The final two papers in this volume examine the relevance of Ecological Modernisation Theory to newly industrialising countries in South-East Asia. David Sonnenfeld explores what he posits are both accomplishments and contradictions of ecological modernisation in South-East Asia’s pulp and paper sector. Faced with strong local and transnational social movements on one hand, and favourable global market conditions on the other, domestically owned manufacturing firms adopted cleaner process technology in the construction of new facilities. In this case, adoption of cleaner technology, Sonnenfeld suggests, was arguably only partially ‘ecologically-modern’ in that increased of pulp production in South-East Asia was predicated on expanded destruction of natural forests and establishment of fast-growing exotic tree plantations in place of smallholder farming. Greater attention should be paid by technology firms and technology-exporting countries, he argues, to developing ecologically modern approaches for small- and medium-sized enterprises, which provide important sources of employment in developing countries.

Lastly, Jos Frijns, Phung Thuy Phuong, and Arthur Mol examine the applicability of Ecological Modernisation Theory to one of Asia’s newest ‘tiger’ economies, Viet Nam, also in transition from a ‘command and control’ to a more market-oriented economy. With rapid industrial development and increasing environmental threats, they find that Viet Nam is only in the early stages of developing an environmental regulatory apparatus and policy framework, has a hardly adequate program for encouraging technological change into more environmentally sound directions, and lacks a strong national environmental movement that can press for ecological reforms. They conclude that Ecological Modernisation Theory has only marginal explanatory power for understanding environmental reform processes in Viet Nam today. Frijns, Phung, and Mol do find in Ecological Modernisation Theory, however, a hopeful set of prescriptive principals with which Viet Nam could advance the effectiveness of environmental policy and management structures and practices. But Ecological Modernisation in such a context would differ from the original Eurocentric version.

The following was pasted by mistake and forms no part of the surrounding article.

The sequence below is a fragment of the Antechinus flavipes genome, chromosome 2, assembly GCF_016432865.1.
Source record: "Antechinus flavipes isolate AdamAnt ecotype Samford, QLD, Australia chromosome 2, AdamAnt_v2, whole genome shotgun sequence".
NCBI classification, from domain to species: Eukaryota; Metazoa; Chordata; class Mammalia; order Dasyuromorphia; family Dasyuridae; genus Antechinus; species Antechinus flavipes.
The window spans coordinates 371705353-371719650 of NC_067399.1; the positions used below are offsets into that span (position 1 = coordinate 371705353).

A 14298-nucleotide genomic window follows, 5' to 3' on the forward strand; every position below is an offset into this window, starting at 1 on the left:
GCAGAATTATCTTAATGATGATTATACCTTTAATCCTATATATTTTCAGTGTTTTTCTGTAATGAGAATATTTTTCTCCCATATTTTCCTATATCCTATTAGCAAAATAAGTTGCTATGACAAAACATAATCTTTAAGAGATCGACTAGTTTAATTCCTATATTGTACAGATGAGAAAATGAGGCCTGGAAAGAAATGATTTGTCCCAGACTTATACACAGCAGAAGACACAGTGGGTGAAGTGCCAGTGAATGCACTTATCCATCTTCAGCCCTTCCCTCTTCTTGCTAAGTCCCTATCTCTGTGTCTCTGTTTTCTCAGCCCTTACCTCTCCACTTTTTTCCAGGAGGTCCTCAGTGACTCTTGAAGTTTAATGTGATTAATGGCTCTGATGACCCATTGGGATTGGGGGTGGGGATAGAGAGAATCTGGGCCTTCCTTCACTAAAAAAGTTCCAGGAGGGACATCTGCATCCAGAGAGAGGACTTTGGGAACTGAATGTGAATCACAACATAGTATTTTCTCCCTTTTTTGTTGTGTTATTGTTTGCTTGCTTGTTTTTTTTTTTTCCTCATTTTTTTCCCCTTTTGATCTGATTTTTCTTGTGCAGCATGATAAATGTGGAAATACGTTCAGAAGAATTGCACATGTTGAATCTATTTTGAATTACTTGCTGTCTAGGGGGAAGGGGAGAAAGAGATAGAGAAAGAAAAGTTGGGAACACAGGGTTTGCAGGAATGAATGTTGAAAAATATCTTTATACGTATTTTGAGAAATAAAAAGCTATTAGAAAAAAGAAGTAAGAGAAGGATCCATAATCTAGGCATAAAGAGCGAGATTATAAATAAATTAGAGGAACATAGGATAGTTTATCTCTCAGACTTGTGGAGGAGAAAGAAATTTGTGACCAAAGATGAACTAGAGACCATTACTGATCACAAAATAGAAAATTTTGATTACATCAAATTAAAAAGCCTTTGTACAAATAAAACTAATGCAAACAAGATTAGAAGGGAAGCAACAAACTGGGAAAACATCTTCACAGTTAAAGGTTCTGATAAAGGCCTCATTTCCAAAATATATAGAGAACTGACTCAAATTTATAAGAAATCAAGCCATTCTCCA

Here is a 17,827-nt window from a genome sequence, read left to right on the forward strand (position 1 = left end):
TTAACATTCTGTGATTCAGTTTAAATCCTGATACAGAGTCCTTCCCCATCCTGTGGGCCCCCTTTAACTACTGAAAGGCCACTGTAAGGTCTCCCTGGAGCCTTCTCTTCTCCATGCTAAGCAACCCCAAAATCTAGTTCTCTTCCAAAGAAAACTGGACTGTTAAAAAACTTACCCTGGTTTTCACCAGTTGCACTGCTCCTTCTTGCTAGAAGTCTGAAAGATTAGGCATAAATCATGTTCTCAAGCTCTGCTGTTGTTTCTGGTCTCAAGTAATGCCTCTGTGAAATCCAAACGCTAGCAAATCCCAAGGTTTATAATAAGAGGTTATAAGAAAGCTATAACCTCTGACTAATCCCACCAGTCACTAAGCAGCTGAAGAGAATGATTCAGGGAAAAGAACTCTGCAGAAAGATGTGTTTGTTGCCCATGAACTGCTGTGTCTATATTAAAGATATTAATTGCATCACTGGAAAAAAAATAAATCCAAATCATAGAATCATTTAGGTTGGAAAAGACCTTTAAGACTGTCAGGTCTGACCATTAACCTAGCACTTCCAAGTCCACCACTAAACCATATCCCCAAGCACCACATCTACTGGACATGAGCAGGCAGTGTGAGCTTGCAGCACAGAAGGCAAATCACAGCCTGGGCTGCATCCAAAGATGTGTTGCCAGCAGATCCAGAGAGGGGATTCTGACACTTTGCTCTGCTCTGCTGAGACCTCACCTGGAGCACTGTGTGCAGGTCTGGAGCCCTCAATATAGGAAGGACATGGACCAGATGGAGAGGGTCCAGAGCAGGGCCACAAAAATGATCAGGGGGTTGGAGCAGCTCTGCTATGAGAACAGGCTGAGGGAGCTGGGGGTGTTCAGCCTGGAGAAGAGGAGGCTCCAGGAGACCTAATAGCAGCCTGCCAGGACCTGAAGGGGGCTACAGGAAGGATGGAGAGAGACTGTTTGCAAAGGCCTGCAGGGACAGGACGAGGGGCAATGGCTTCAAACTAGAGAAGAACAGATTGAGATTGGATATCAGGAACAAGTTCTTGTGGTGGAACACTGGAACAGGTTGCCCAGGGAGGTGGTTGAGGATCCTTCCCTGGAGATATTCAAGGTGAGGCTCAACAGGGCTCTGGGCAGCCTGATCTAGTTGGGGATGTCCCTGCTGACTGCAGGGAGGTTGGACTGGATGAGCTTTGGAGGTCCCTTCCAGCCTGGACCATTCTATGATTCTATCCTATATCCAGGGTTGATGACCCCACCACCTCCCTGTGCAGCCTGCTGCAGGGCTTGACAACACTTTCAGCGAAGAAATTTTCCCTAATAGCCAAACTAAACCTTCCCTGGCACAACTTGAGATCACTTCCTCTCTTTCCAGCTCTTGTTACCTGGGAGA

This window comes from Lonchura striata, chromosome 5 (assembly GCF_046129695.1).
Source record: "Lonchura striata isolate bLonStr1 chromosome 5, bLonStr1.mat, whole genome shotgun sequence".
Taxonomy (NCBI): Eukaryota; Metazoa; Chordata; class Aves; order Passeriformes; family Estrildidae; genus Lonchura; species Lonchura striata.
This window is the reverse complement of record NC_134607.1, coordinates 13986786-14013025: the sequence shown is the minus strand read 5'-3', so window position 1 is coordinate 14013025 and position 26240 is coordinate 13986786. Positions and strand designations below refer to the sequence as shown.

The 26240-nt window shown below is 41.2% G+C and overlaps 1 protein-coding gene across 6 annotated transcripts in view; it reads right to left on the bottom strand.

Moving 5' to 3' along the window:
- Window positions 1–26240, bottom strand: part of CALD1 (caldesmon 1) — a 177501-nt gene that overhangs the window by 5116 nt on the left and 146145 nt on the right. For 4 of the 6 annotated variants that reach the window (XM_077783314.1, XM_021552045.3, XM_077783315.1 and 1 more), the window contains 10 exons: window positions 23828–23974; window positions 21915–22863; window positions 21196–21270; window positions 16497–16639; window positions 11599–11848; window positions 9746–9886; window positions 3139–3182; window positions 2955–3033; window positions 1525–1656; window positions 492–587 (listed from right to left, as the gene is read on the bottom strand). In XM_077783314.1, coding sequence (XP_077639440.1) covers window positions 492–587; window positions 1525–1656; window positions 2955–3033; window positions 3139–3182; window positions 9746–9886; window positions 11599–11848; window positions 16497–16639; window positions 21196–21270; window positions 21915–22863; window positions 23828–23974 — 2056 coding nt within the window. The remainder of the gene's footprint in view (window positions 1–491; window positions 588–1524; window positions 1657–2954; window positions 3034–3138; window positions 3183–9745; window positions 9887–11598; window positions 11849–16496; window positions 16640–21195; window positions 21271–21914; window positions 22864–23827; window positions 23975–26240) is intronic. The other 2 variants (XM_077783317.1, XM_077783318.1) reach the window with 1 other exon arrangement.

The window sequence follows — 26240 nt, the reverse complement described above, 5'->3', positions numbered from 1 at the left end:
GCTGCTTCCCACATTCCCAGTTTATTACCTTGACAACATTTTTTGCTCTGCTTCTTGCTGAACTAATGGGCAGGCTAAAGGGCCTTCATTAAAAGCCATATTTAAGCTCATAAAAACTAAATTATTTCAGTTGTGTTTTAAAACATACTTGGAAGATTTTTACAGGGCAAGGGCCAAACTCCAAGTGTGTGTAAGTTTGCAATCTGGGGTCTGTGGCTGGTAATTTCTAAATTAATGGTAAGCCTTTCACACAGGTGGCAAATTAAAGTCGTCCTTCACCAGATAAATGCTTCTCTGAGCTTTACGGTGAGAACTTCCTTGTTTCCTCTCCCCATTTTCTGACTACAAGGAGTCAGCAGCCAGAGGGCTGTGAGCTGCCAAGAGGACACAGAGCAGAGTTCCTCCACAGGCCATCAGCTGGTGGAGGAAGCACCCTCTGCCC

Taken as a whole, we believe the papers in this volume push Ecological Modernisation Theory forward on at least five fronts: its geographical scope, coverage, and applicability; its theoretical stance relative to other environmental social science and policy perspectives; its coverage of dynamics of consumption as well as production; its attention to issues of national and civic culture; and its relevance to transitional and newly industrialising as well as advanced industrial countries.